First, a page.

Should We Blame The Gates Foundation for The BP Disaster?

The wetlands, birds, fish, aquatic mammals, and Louisiana economy are all highly publicized casualties of the recent oil spill. But as BP has dropped $60 Billion in market value, I started to wonder who exactly is getting hurt by this precipitous financial drop. Imagine my surprise in learning that The Bill and Melinda Gates Foundation owns over 7 million shares of BP – equivalent to roughly 0.25% of the common stock.

The Gates Foundation has 7% of its portfolio in oil and gas – a sound part of a diversified portfolio, and probably a well placed bet on the future direction of oil prices. As BP’s stock has dropped by a third, the foundation has lost $140 million dollars. Other big losers include several banks and insurance companies.

I started to feel badly for them, but then realized “Hey wait a second, these guys own BP!” As the blame games moves into high gear, should we blame BP’s owners and hold them accountable? Is ‘the market’ already punishing them? And since many major mutual funds own shares, millions of us may also own BP shares in our 401ks, IRAs, and other investment accounts (plus, we also use the product.) Are we to blame?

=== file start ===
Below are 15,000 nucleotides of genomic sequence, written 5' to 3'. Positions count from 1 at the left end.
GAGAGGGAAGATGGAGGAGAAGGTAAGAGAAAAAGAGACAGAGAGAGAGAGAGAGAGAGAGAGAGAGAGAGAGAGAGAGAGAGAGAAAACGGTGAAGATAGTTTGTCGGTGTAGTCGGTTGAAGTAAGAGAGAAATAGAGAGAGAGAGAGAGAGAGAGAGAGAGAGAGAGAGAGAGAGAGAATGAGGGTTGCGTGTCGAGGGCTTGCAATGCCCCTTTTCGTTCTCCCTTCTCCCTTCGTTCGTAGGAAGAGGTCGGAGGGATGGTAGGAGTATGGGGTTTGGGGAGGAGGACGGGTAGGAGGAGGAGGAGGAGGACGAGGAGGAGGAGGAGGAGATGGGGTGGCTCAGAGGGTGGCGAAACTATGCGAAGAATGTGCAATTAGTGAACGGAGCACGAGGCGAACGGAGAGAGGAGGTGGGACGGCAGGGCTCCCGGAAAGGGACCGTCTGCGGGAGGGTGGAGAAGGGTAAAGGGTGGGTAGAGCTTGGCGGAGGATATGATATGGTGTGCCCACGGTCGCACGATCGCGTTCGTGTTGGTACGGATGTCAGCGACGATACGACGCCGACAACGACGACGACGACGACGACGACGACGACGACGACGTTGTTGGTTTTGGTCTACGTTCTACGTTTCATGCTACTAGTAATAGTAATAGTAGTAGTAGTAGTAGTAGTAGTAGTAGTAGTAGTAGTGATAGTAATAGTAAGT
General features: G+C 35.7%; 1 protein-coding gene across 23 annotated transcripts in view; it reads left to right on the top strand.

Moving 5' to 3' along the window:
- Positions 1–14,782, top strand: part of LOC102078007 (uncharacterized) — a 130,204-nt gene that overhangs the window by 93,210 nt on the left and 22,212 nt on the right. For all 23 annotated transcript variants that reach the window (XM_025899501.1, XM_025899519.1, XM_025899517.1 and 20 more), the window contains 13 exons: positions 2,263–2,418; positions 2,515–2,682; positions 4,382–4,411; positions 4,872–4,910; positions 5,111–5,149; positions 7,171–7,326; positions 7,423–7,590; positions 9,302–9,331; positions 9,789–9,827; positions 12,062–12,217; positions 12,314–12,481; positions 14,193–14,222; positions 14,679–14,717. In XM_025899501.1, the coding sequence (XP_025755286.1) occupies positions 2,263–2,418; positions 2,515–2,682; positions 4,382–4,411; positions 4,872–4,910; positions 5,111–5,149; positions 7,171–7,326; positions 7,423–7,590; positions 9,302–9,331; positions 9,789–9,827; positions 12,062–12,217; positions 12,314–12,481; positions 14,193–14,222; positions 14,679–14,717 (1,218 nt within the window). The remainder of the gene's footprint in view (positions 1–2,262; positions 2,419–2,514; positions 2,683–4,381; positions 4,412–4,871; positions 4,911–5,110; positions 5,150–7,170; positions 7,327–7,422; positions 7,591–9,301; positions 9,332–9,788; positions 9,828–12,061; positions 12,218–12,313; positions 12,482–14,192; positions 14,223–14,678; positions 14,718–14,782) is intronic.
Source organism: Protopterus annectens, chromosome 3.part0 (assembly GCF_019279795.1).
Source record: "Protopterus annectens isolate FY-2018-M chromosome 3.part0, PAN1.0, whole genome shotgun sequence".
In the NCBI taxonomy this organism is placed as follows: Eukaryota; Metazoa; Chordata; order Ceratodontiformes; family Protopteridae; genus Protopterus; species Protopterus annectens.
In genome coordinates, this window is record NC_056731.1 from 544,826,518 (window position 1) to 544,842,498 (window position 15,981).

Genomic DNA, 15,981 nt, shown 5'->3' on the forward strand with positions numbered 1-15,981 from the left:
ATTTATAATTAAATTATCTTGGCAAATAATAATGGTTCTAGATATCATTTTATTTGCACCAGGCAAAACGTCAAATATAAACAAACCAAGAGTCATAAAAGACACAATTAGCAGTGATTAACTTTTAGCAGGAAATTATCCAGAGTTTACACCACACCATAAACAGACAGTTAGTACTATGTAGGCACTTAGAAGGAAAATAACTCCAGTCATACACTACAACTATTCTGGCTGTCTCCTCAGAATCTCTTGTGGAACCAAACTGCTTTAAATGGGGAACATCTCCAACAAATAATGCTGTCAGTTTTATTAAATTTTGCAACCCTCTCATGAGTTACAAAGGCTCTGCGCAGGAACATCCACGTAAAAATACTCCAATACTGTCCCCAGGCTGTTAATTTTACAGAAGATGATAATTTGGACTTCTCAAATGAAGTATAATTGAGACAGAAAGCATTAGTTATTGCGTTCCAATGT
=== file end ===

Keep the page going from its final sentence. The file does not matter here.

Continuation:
These questions highlight the complexity of corporate accountability. Unfortunately, it seems more often than not that no one is accountable when things go badly. The buck stops…nowhere. Company executives move on with their bank accounts intact, investors lose a bit of money, and the public cleans up the mess. Even Ayn Rand – who was the ultimate proponent of unbound capitalism – would be baffled by our current system.

The Gates Foundation is one of the most amazing institutions on the planet, making huge investments and fostering innovation in global health, education, and food security. Without question, they are the good guys. And prior to the spill, BP has spent a decade marketing themselves as a responsible company.

So should we lament the foundation’s investment loss, when they do so much good in the world? Or is it “shame on them” for owning a company that has become such an eco-scourge?

I honestly don’t know. What do you think? 

Photo : World Economic Forum CC license via Flickr


Philippa P.
Philippa P8 years ago

Food thought.

Stephen T.
Past Member 8 years ago

What were they doing investing in a careless, polluting carbon belching fossil fuel monster like BP... one thing they were after profit without caring ...